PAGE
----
I wasn't the man she had been expecting. I could see it in her glittering kohl-rimmed eyes. Then I couldn't see anything in them. She just stood and looked at me, a long, lean, hungry brunette, with rouged cheekbones, thick black hair parted in the middle, a mouth made for three-decker sandwiches, coral-and-gold pajamas, sandals-and gilded toenails. Under her ear lobes a couple of miniature temple bells gonged lightly in the breeze. She made a slow disdainful motion with a cigarette in a holder as long as a baseball bat.
"We-el, what ees it, little man? You want sometheeng? You are lost from the bee-ootiful party across the street, hem?"
"Ha-ha," I said. "Quite a party, isn't it? No, I just brought your car home. Lost it, didn't you?"
Across the street somebody had delirium tremens in the front yard and a mixed quartet tore what was left of the night into small strips and did what they could to make the strips miserable. While this was going on the exotic brunette didn't move more than one eyelash.
She wasn't beautiful, she wasn't even pretty, but she looked as if things would happen where she was.

August 06, 2009  
Blogger Peter Rozovsky said...

I don't know Frank Miller's work well. One of the idees fixees I got about comics during my many years away from them is that too many comics writers and artists equated seriousness with dark shadows. So I'd hope that anyone adapting Chandler or Hammett would realize that those guys were something more than atmosphere, full-bleed color and moody streets. That part is relatively easy to do.

That paragraph is not as strong beginning to end as the one from "Trouble is My Business." But I certainly like parts of it: "a mouth made for three-decker sandwiches," "Under her ear lobes a couple of miniature temple bells gonged lightly in the breeze," "she looked as if things would happen where she was," and, of course, the bit about the baseball bat.

August 06, 2009  
Anonymous Elisabeth said...

Peter, per your comment above, I did listen to Hersh Sawhney's mention of Chandler and how he was disappointed that Chandler did not change his attitudes towards race and ethnicity in his later fiction. Well, without really wanting to play the role of a Chandler apologist, I don't think this is quite true. Many of the slangy epithets are greatly reduced, even gone, by the later books. One of the problems of Chandler's status as a "literary" crime fiction writer is that he is held to a higher moral standard than other writers in the genre. I think this paragraph from a discussion about "raciness" (questions as to whether it was a strategy to get published in book form, encouraged by editors for artistic reasons, part of an artistic movement that advocated frankness and naturalism) in an entry at gadetection.pbworks.com/ sums up the problem:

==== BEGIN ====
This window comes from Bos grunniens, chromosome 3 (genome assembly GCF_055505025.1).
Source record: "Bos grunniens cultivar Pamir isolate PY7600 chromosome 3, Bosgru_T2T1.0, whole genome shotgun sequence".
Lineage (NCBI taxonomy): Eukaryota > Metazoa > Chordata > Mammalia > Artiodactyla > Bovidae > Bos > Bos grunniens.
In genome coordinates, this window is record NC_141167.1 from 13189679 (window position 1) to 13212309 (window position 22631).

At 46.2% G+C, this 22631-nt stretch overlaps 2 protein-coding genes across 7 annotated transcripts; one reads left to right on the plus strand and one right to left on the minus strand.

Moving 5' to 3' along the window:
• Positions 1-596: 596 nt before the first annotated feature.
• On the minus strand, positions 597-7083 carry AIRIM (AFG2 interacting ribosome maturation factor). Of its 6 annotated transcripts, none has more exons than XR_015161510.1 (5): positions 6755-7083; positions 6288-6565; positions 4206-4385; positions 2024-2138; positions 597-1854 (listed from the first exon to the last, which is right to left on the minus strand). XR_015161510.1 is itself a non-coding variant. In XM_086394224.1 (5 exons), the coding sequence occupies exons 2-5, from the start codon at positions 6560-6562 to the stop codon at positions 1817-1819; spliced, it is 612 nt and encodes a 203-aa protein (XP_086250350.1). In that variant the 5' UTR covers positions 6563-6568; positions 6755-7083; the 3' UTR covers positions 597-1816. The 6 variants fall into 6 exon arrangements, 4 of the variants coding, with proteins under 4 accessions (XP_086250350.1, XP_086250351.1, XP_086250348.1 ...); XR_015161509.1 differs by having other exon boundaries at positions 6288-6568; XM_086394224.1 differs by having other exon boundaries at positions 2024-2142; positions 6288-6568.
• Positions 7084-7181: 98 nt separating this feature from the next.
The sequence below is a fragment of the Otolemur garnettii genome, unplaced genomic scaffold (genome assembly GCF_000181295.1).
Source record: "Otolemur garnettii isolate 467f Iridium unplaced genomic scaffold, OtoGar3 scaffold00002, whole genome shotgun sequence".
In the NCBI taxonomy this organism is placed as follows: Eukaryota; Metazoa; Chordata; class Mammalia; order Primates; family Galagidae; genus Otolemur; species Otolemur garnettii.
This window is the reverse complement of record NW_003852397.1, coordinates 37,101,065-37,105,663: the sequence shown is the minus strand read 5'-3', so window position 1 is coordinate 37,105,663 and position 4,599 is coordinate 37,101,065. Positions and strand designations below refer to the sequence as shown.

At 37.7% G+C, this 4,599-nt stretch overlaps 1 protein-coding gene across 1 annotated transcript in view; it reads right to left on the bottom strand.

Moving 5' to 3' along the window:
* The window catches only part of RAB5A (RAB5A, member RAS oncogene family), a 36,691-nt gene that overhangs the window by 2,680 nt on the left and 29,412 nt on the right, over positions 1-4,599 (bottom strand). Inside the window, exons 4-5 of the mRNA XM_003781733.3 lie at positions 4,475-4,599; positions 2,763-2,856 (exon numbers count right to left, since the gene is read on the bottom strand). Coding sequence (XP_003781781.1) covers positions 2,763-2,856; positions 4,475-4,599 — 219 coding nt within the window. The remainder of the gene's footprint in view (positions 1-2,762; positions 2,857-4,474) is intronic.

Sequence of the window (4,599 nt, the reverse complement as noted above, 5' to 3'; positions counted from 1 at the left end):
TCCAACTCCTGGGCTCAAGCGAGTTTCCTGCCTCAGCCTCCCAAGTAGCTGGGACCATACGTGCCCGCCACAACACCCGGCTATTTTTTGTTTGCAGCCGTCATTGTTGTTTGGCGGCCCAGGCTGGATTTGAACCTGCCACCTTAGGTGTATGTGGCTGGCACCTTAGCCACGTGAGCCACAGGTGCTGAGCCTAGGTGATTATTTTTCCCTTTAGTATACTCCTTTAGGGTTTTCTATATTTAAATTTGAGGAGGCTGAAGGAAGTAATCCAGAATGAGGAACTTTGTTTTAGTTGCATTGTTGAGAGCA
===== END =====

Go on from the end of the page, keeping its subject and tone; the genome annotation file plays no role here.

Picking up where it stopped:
"One problem with the Great Artist treatment Chandler often gets today is that these questions do not get asked. Chandler is considered as a Literary writer, and everything he ever wrote is considered to be a personal artistic expression for him, pure and simple. If 'The Big Sleep' (1939) is incredibly sordid compared with most other American novels, whether literary or mysterious, it must simply be because Chandler wanted it that way."

Chandler's own letters are full of observations on how he wanted to take on the conventions of the crime fiction genre and incorporate them into something new and different, maybe even make literature out of it.

I've read an awful lot of Chandler's contemporaries and his derogatory epithets pale in comparison to those of, say, Cleve F. Adams whose p.i. Rex McBride series is full of ugly epithets for all races and ethnicities, esp. Jews and blacks, as well as women. Well, not many people are even reading Adams these days, let alone writing about his bigotry and racial prejudices.

Chandler's blessing and curse is that he is still widely read today and, I believe unfairly, receives excessive criticism for the sins of his chosen genre, the hard-boiled novel.

August 06, 2009  
Blogger Peter Rozovsky said...

And Hirsh Sawhney expresses admiration for Chandler elsewhere in the discussion, saluting him for grappling with important social questions. I'd agree that if we pay extra attention to Chandler, we owe it to him to study his letters and his familiarize ourselves with his contemporaries in order to come to grips with his attitudes.

August 06, 2009  
Blogger Fred said...

Elizabeth,

I have the same problem with imdb.com. What irritates me even more is that some information that used to be free now requires the paid subscription. I just checked and there's nothing new about _Trouble_ that's free, except that it's listed as in production.


I also noticed the intro paragraph to "Red Wind," but it's in the same collection as "Trouble" and was the last story in the collection, so it didn't strike me as strongly as the intro to "Trouble."

August 07, 2009